The Case of the Zip File That Wouldn’t Open
Posted by William Diaz on December 8, 2010
While trying to extract the SysInternal PSTools.zip, I was running into the following error: “The Compressed (zipped) Folder is invalid or corrupted.”
WinZip also failed to open the file with “Cannot open file: it does not appear to be a valid archive.”
To verify the issue was not isolated to the file itself, I downloaded again and was still unable to extract. Further, I tested the same file on a couple of my co-workers workstations and they, too, could not open. Finally, I turned to a test system, similar to mine but oddly enough it opened. So what was different with the test system? I was logged on as the local computer admin. And what was different about the local admin account vs my domain account? Logging on locally to the workstation obviously does not run group policy for the domain.
To find out what was different between the two downloads, I decided to run a trace on the PsTools.zip while downloading it using Process Monitor. I applied a filter to look for PsTools.zip in the path of any operation and started the download. There were only a handful of operations on both the test system logged in as local admin and the one logged on with a domain account. In fact, they were both identical, with the same number of operations and matching file activity. I decided to focus on only write operations and this is when I saw the problem.
You can see that the file is written in 65KB chunks until the end of the file write is reached, which is 45,073 bytes. 1,638,400 + 45,073 = 1,683,473 bytes. I checked the file properties of a working PsTools.zip:
Here is the trace from the domain account that downloaded but could not open PsTools.zip:
You can see only 32,768 bytes are written in the last chunk. 1,638,400 + 32,768 = 1,671,168 bytes, which is the size of the zip file downloaded via any domain account:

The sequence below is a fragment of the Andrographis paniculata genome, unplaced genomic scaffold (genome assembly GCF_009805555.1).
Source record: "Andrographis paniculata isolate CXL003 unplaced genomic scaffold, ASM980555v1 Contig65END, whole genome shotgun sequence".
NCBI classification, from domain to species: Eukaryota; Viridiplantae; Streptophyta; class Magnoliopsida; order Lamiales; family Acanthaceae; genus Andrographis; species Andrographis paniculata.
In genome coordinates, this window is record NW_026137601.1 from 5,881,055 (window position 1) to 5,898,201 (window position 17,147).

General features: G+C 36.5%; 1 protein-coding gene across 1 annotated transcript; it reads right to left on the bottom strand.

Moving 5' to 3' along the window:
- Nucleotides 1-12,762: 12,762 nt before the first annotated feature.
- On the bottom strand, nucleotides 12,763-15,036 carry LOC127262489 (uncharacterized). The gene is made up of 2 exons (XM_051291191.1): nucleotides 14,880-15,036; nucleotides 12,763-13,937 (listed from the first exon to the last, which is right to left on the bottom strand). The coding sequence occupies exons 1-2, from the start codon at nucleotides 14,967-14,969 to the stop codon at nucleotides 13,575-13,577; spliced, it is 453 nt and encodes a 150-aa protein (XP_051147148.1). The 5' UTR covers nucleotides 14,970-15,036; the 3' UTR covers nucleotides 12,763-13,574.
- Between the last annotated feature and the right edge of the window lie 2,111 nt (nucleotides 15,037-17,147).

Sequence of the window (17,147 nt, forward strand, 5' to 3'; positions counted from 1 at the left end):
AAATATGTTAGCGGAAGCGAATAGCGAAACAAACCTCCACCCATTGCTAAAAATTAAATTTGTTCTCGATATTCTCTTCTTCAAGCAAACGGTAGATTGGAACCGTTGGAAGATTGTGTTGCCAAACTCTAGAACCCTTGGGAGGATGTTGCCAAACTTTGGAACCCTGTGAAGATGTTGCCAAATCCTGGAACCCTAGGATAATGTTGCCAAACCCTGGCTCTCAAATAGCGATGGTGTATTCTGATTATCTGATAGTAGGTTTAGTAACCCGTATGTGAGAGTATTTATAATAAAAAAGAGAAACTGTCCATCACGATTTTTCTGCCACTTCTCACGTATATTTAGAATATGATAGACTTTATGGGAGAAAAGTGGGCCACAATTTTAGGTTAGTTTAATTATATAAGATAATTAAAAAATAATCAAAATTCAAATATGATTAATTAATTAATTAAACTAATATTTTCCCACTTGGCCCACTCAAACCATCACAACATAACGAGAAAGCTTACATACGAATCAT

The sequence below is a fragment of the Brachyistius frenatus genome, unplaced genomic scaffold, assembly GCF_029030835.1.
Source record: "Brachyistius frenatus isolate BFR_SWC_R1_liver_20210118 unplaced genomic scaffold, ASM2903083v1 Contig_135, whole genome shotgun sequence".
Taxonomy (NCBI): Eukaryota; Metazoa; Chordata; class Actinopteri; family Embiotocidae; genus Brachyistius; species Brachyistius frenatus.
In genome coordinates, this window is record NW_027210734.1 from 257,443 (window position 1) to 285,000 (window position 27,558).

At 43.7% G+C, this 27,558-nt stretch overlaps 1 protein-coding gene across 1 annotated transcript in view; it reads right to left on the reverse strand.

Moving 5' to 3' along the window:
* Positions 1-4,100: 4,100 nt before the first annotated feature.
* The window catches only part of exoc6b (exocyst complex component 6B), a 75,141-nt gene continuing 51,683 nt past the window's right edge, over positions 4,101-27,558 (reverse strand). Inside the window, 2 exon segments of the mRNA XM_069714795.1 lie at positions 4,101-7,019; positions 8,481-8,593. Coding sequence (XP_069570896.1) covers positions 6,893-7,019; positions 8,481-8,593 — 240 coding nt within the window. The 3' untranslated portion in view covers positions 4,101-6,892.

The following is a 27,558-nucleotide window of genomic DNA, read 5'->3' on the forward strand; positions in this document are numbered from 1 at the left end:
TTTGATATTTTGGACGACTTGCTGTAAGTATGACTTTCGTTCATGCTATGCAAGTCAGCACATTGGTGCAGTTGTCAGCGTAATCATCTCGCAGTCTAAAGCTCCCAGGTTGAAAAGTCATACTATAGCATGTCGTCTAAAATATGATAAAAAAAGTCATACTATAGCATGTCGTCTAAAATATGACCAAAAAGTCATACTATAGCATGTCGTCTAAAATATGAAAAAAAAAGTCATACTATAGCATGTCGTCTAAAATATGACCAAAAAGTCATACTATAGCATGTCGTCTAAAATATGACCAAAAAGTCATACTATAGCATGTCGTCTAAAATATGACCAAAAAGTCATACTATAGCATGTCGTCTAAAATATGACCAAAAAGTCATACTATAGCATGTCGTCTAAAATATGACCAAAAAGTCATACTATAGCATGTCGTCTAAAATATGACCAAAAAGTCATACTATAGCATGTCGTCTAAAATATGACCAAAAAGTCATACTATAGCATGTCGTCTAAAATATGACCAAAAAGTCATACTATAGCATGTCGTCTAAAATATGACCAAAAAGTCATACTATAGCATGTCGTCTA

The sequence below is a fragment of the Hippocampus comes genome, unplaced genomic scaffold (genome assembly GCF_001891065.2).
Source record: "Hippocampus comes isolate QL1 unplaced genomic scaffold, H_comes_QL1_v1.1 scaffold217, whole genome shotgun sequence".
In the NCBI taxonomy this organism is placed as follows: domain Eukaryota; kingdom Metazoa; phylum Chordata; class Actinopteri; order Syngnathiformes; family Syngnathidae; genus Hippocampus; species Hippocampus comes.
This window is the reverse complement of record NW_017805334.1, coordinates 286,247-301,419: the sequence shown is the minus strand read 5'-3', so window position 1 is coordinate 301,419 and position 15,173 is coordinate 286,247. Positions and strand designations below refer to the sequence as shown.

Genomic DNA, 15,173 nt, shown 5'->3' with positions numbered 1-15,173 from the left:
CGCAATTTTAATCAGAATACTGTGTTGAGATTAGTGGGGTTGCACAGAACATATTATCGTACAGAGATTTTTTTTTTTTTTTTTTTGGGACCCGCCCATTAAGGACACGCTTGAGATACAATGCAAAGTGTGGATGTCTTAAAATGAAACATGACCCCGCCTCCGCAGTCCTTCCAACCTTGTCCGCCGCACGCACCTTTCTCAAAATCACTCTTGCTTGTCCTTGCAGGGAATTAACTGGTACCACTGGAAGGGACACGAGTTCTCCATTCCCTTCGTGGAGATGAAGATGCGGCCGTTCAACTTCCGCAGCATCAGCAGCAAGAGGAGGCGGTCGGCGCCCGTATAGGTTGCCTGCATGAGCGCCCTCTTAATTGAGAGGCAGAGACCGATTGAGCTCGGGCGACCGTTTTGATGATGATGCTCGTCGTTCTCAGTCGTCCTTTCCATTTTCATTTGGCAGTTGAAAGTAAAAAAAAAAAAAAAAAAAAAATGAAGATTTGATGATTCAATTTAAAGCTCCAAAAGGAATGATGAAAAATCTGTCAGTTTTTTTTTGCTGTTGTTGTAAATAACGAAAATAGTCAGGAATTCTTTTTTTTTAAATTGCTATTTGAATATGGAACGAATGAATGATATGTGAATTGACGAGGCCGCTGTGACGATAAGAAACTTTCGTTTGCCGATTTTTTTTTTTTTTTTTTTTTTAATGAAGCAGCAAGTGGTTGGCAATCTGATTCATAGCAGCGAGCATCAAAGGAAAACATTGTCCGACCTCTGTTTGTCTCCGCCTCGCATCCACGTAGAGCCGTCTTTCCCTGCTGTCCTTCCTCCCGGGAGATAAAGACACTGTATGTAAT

The last chunk of data missing, thus the compressed file would not open.
Since we know that the problem is a result of data being omitted (perhaps stripped) from the zip file, we can then narrow down the mechanism—probably a network component. As I mentioned before, local accounts do not inherit group policy, which includes the ISA proxy that our domain accounts are pointed to in Internet Explorer. Local accounts need to be manually configured in IE and pointed to an ISA. In most cases, we just point them to our most liberal proxy, a non-production proxy as opposed to xxx-proxy.domain.com that the domain accounts use.
Upon escalating, it was determined that our cloud-based web security and filtering (a recent move), was at fault. Actually, fault is not entirely accurate. The vendor explained that this was by design as PsTools.zip contains multiple binaries (exe files) that can be interpreted to contain code that is malicious. As traffic passes through their “towers” it is scanned for viruses and “if the amount of data is small then we will block this outright, but at a certain threshold we will allow a download to occur while we scan it. If we find the download to contain malicious code then we corrupt the download so the file is useless and no danger to your machine or environment.” In other words, the missing 12kb was part of “corrupting” the download. To work around this, an exception was created for the SysInternals site. Alternatively, switching to a proxy that bypasses the web security & filtering service would have also sufficed.